But you don’t have to reinvent the proverbial wheel: a number of ERM frameworks are ready and waiting for you to use, including

How do I develop an enterprise risk management framework?

Many organizations choose to write their own enterprise risk management framework. Developing your own is time-consuming, but it allows you flexibility and a tailored approach to ERM specific to your enterprise.

Steps to developing an ERM framework:

  1. Designate your team. Establish an ERM team comprising people from departments and functions throughout the organization. Suggestions include cybersecurity, legal, human resources, business, and executive professionals as well any others relevant to your organization and sector.
  2. Establish a common language. To monitor and manage risks at the enterprise level, everyone in the company needs to speak—or, at least, understand—the same language. Defining risk is a good place to start: a simple definition is, “a threat to the company’s ability to achieve its financial goals.” Next, agree on the other risk management terms to be used, and share them throughout your company.
  3. Assign responsibilities. For which risk management tasks are the people in various positions responsible? Examples:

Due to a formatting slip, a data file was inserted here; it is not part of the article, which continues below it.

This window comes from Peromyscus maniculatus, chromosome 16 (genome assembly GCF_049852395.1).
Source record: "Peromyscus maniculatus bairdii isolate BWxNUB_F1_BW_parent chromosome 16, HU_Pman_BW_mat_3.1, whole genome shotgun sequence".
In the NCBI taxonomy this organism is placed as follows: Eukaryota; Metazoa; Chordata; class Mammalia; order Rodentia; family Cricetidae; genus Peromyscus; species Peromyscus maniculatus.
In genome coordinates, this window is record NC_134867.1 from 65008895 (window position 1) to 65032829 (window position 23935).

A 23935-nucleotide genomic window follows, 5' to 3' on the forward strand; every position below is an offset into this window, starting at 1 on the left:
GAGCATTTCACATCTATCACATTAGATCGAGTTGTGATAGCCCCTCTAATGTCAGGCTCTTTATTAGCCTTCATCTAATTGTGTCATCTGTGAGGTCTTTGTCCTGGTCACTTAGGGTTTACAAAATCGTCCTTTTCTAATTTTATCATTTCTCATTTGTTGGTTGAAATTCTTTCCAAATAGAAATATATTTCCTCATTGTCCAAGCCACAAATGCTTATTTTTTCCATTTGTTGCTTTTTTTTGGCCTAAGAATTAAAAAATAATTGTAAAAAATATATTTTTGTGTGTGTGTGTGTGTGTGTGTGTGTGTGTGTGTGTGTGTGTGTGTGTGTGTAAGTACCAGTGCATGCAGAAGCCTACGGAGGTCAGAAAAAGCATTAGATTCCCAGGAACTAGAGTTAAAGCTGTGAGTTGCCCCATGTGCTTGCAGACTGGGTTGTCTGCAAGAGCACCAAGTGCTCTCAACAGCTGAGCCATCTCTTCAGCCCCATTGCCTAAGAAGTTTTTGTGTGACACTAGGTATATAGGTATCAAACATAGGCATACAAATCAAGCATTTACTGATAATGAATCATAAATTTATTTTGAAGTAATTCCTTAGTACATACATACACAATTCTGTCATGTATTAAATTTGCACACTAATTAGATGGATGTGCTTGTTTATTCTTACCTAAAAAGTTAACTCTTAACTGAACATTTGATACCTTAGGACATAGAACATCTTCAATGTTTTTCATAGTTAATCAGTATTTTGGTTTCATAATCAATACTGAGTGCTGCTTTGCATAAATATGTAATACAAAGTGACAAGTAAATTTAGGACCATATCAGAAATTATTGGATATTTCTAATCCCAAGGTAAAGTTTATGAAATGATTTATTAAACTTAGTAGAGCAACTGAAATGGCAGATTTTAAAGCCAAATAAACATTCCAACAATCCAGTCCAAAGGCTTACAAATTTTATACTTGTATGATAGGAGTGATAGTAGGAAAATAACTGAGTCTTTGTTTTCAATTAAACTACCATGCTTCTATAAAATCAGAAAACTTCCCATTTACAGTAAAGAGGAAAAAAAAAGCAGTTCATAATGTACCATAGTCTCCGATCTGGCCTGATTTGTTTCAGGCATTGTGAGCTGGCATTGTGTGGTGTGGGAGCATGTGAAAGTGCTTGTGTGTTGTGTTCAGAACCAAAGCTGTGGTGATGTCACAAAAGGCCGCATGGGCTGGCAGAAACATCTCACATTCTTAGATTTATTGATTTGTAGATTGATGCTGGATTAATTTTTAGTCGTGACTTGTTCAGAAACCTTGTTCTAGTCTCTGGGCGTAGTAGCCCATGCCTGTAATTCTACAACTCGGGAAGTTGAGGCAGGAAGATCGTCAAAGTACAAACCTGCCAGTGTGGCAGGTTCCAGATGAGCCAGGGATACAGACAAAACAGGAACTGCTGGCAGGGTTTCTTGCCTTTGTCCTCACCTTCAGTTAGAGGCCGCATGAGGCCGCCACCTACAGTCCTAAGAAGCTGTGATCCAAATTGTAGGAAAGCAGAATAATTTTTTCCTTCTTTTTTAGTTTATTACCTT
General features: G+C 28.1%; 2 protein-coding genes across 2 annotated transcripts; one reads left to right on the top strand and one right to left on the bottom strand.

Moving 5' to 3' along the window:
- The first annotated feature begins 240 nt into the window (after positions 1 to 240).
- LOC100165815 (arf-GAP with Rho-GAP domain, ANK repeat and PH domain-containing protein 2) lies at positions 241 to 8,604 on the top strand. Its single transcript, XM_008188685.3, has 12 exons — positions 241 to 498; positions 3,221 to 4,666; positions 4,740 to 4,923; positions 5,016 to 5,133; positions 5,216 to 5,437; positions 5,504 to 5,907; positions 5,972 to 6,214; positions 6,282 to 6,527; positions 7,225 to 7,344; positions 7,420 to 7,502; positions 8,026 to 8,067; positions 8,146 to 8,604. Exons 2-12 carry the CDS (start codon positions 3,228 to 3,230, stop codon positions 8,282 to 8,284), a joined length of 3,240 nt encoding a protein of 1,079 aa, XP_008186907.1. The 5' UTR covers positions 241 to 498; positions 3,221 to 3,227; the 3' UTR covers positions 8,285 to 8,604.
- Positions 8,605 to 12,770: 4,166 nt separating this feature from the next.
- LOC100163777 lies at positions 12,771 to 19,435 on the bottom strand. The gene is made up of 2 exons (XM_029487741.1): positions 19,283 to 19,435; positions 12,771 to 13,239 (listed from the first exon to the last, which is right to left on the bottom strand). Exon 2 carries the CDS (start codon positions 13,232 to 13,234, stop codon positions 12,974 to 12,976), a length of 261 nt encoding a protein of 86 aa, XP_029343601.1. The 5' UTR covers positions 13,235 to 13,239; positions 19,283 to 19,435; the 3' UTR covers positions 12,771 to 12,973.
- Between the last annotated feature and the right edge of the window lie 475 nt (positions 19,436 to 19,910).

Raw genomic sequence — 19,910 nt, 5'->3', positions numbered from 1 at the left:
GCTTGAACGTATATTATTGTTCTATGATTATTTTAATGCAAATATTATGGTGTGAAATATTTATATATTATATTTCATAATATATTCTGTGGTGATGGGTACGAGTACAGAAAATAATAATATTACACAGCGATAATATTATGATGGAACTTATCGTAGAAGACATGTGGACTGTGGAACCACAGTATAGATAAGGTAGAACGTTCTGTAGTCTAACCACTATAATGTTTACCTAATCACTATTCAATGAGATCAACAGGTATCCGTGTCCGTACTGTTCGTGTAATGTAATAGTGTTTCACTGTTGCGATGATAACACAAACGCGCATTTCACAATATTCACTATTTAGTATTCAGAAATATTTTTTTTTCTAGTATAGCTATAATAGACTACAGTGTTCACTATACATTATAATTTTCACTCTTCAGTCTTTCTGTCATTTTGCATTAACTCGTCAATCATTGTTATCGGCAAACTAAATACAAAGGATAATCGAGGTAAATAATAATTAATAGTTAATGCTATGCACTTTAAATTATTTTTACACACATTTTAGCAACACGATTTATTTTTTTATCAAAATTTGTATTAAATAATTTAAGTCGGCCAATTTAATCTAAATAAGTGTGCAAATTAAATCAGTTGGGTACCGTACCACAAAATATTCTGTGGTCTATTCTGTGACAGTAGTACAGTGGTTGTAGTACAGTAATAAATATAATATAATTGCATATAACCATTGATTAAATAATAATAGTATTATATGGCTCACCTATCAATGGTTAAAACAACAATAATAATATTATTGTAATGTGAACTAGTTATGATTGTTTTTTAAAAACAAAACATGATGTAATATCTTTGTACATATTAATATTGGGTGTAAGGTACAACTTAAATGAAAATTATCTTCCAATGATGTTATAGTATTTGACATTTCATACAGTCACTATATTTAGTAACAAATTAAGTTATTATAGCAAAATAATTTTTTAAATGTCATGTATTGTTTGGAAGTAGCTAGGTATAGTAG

• Board of directors and CEO: These are, ultimately, accountable for all risks, and should discuss the company’s risk management procedures and review policies.
    • Senior managers: Managers will develop, put into practice, and maintain the framework, including policies and procedures and risk appetite. They will also foster a company culture in which everyone is aware of risks, and will regularly report to the board of directors.
    • Business functions: Risk professionals in each business function will perform the risk management tasks: identification, assessment, measurement, monitoring, controlling, and reporting, as well as maintain compliance with policies and procedures.
    • Support functions: Supporting players such as legal, finance, and HR support the business units as they write policies and procedures and enforce them.
    • Internal audit and compliance: These people make sure the business is compliant with the framework, and that the framework is effective.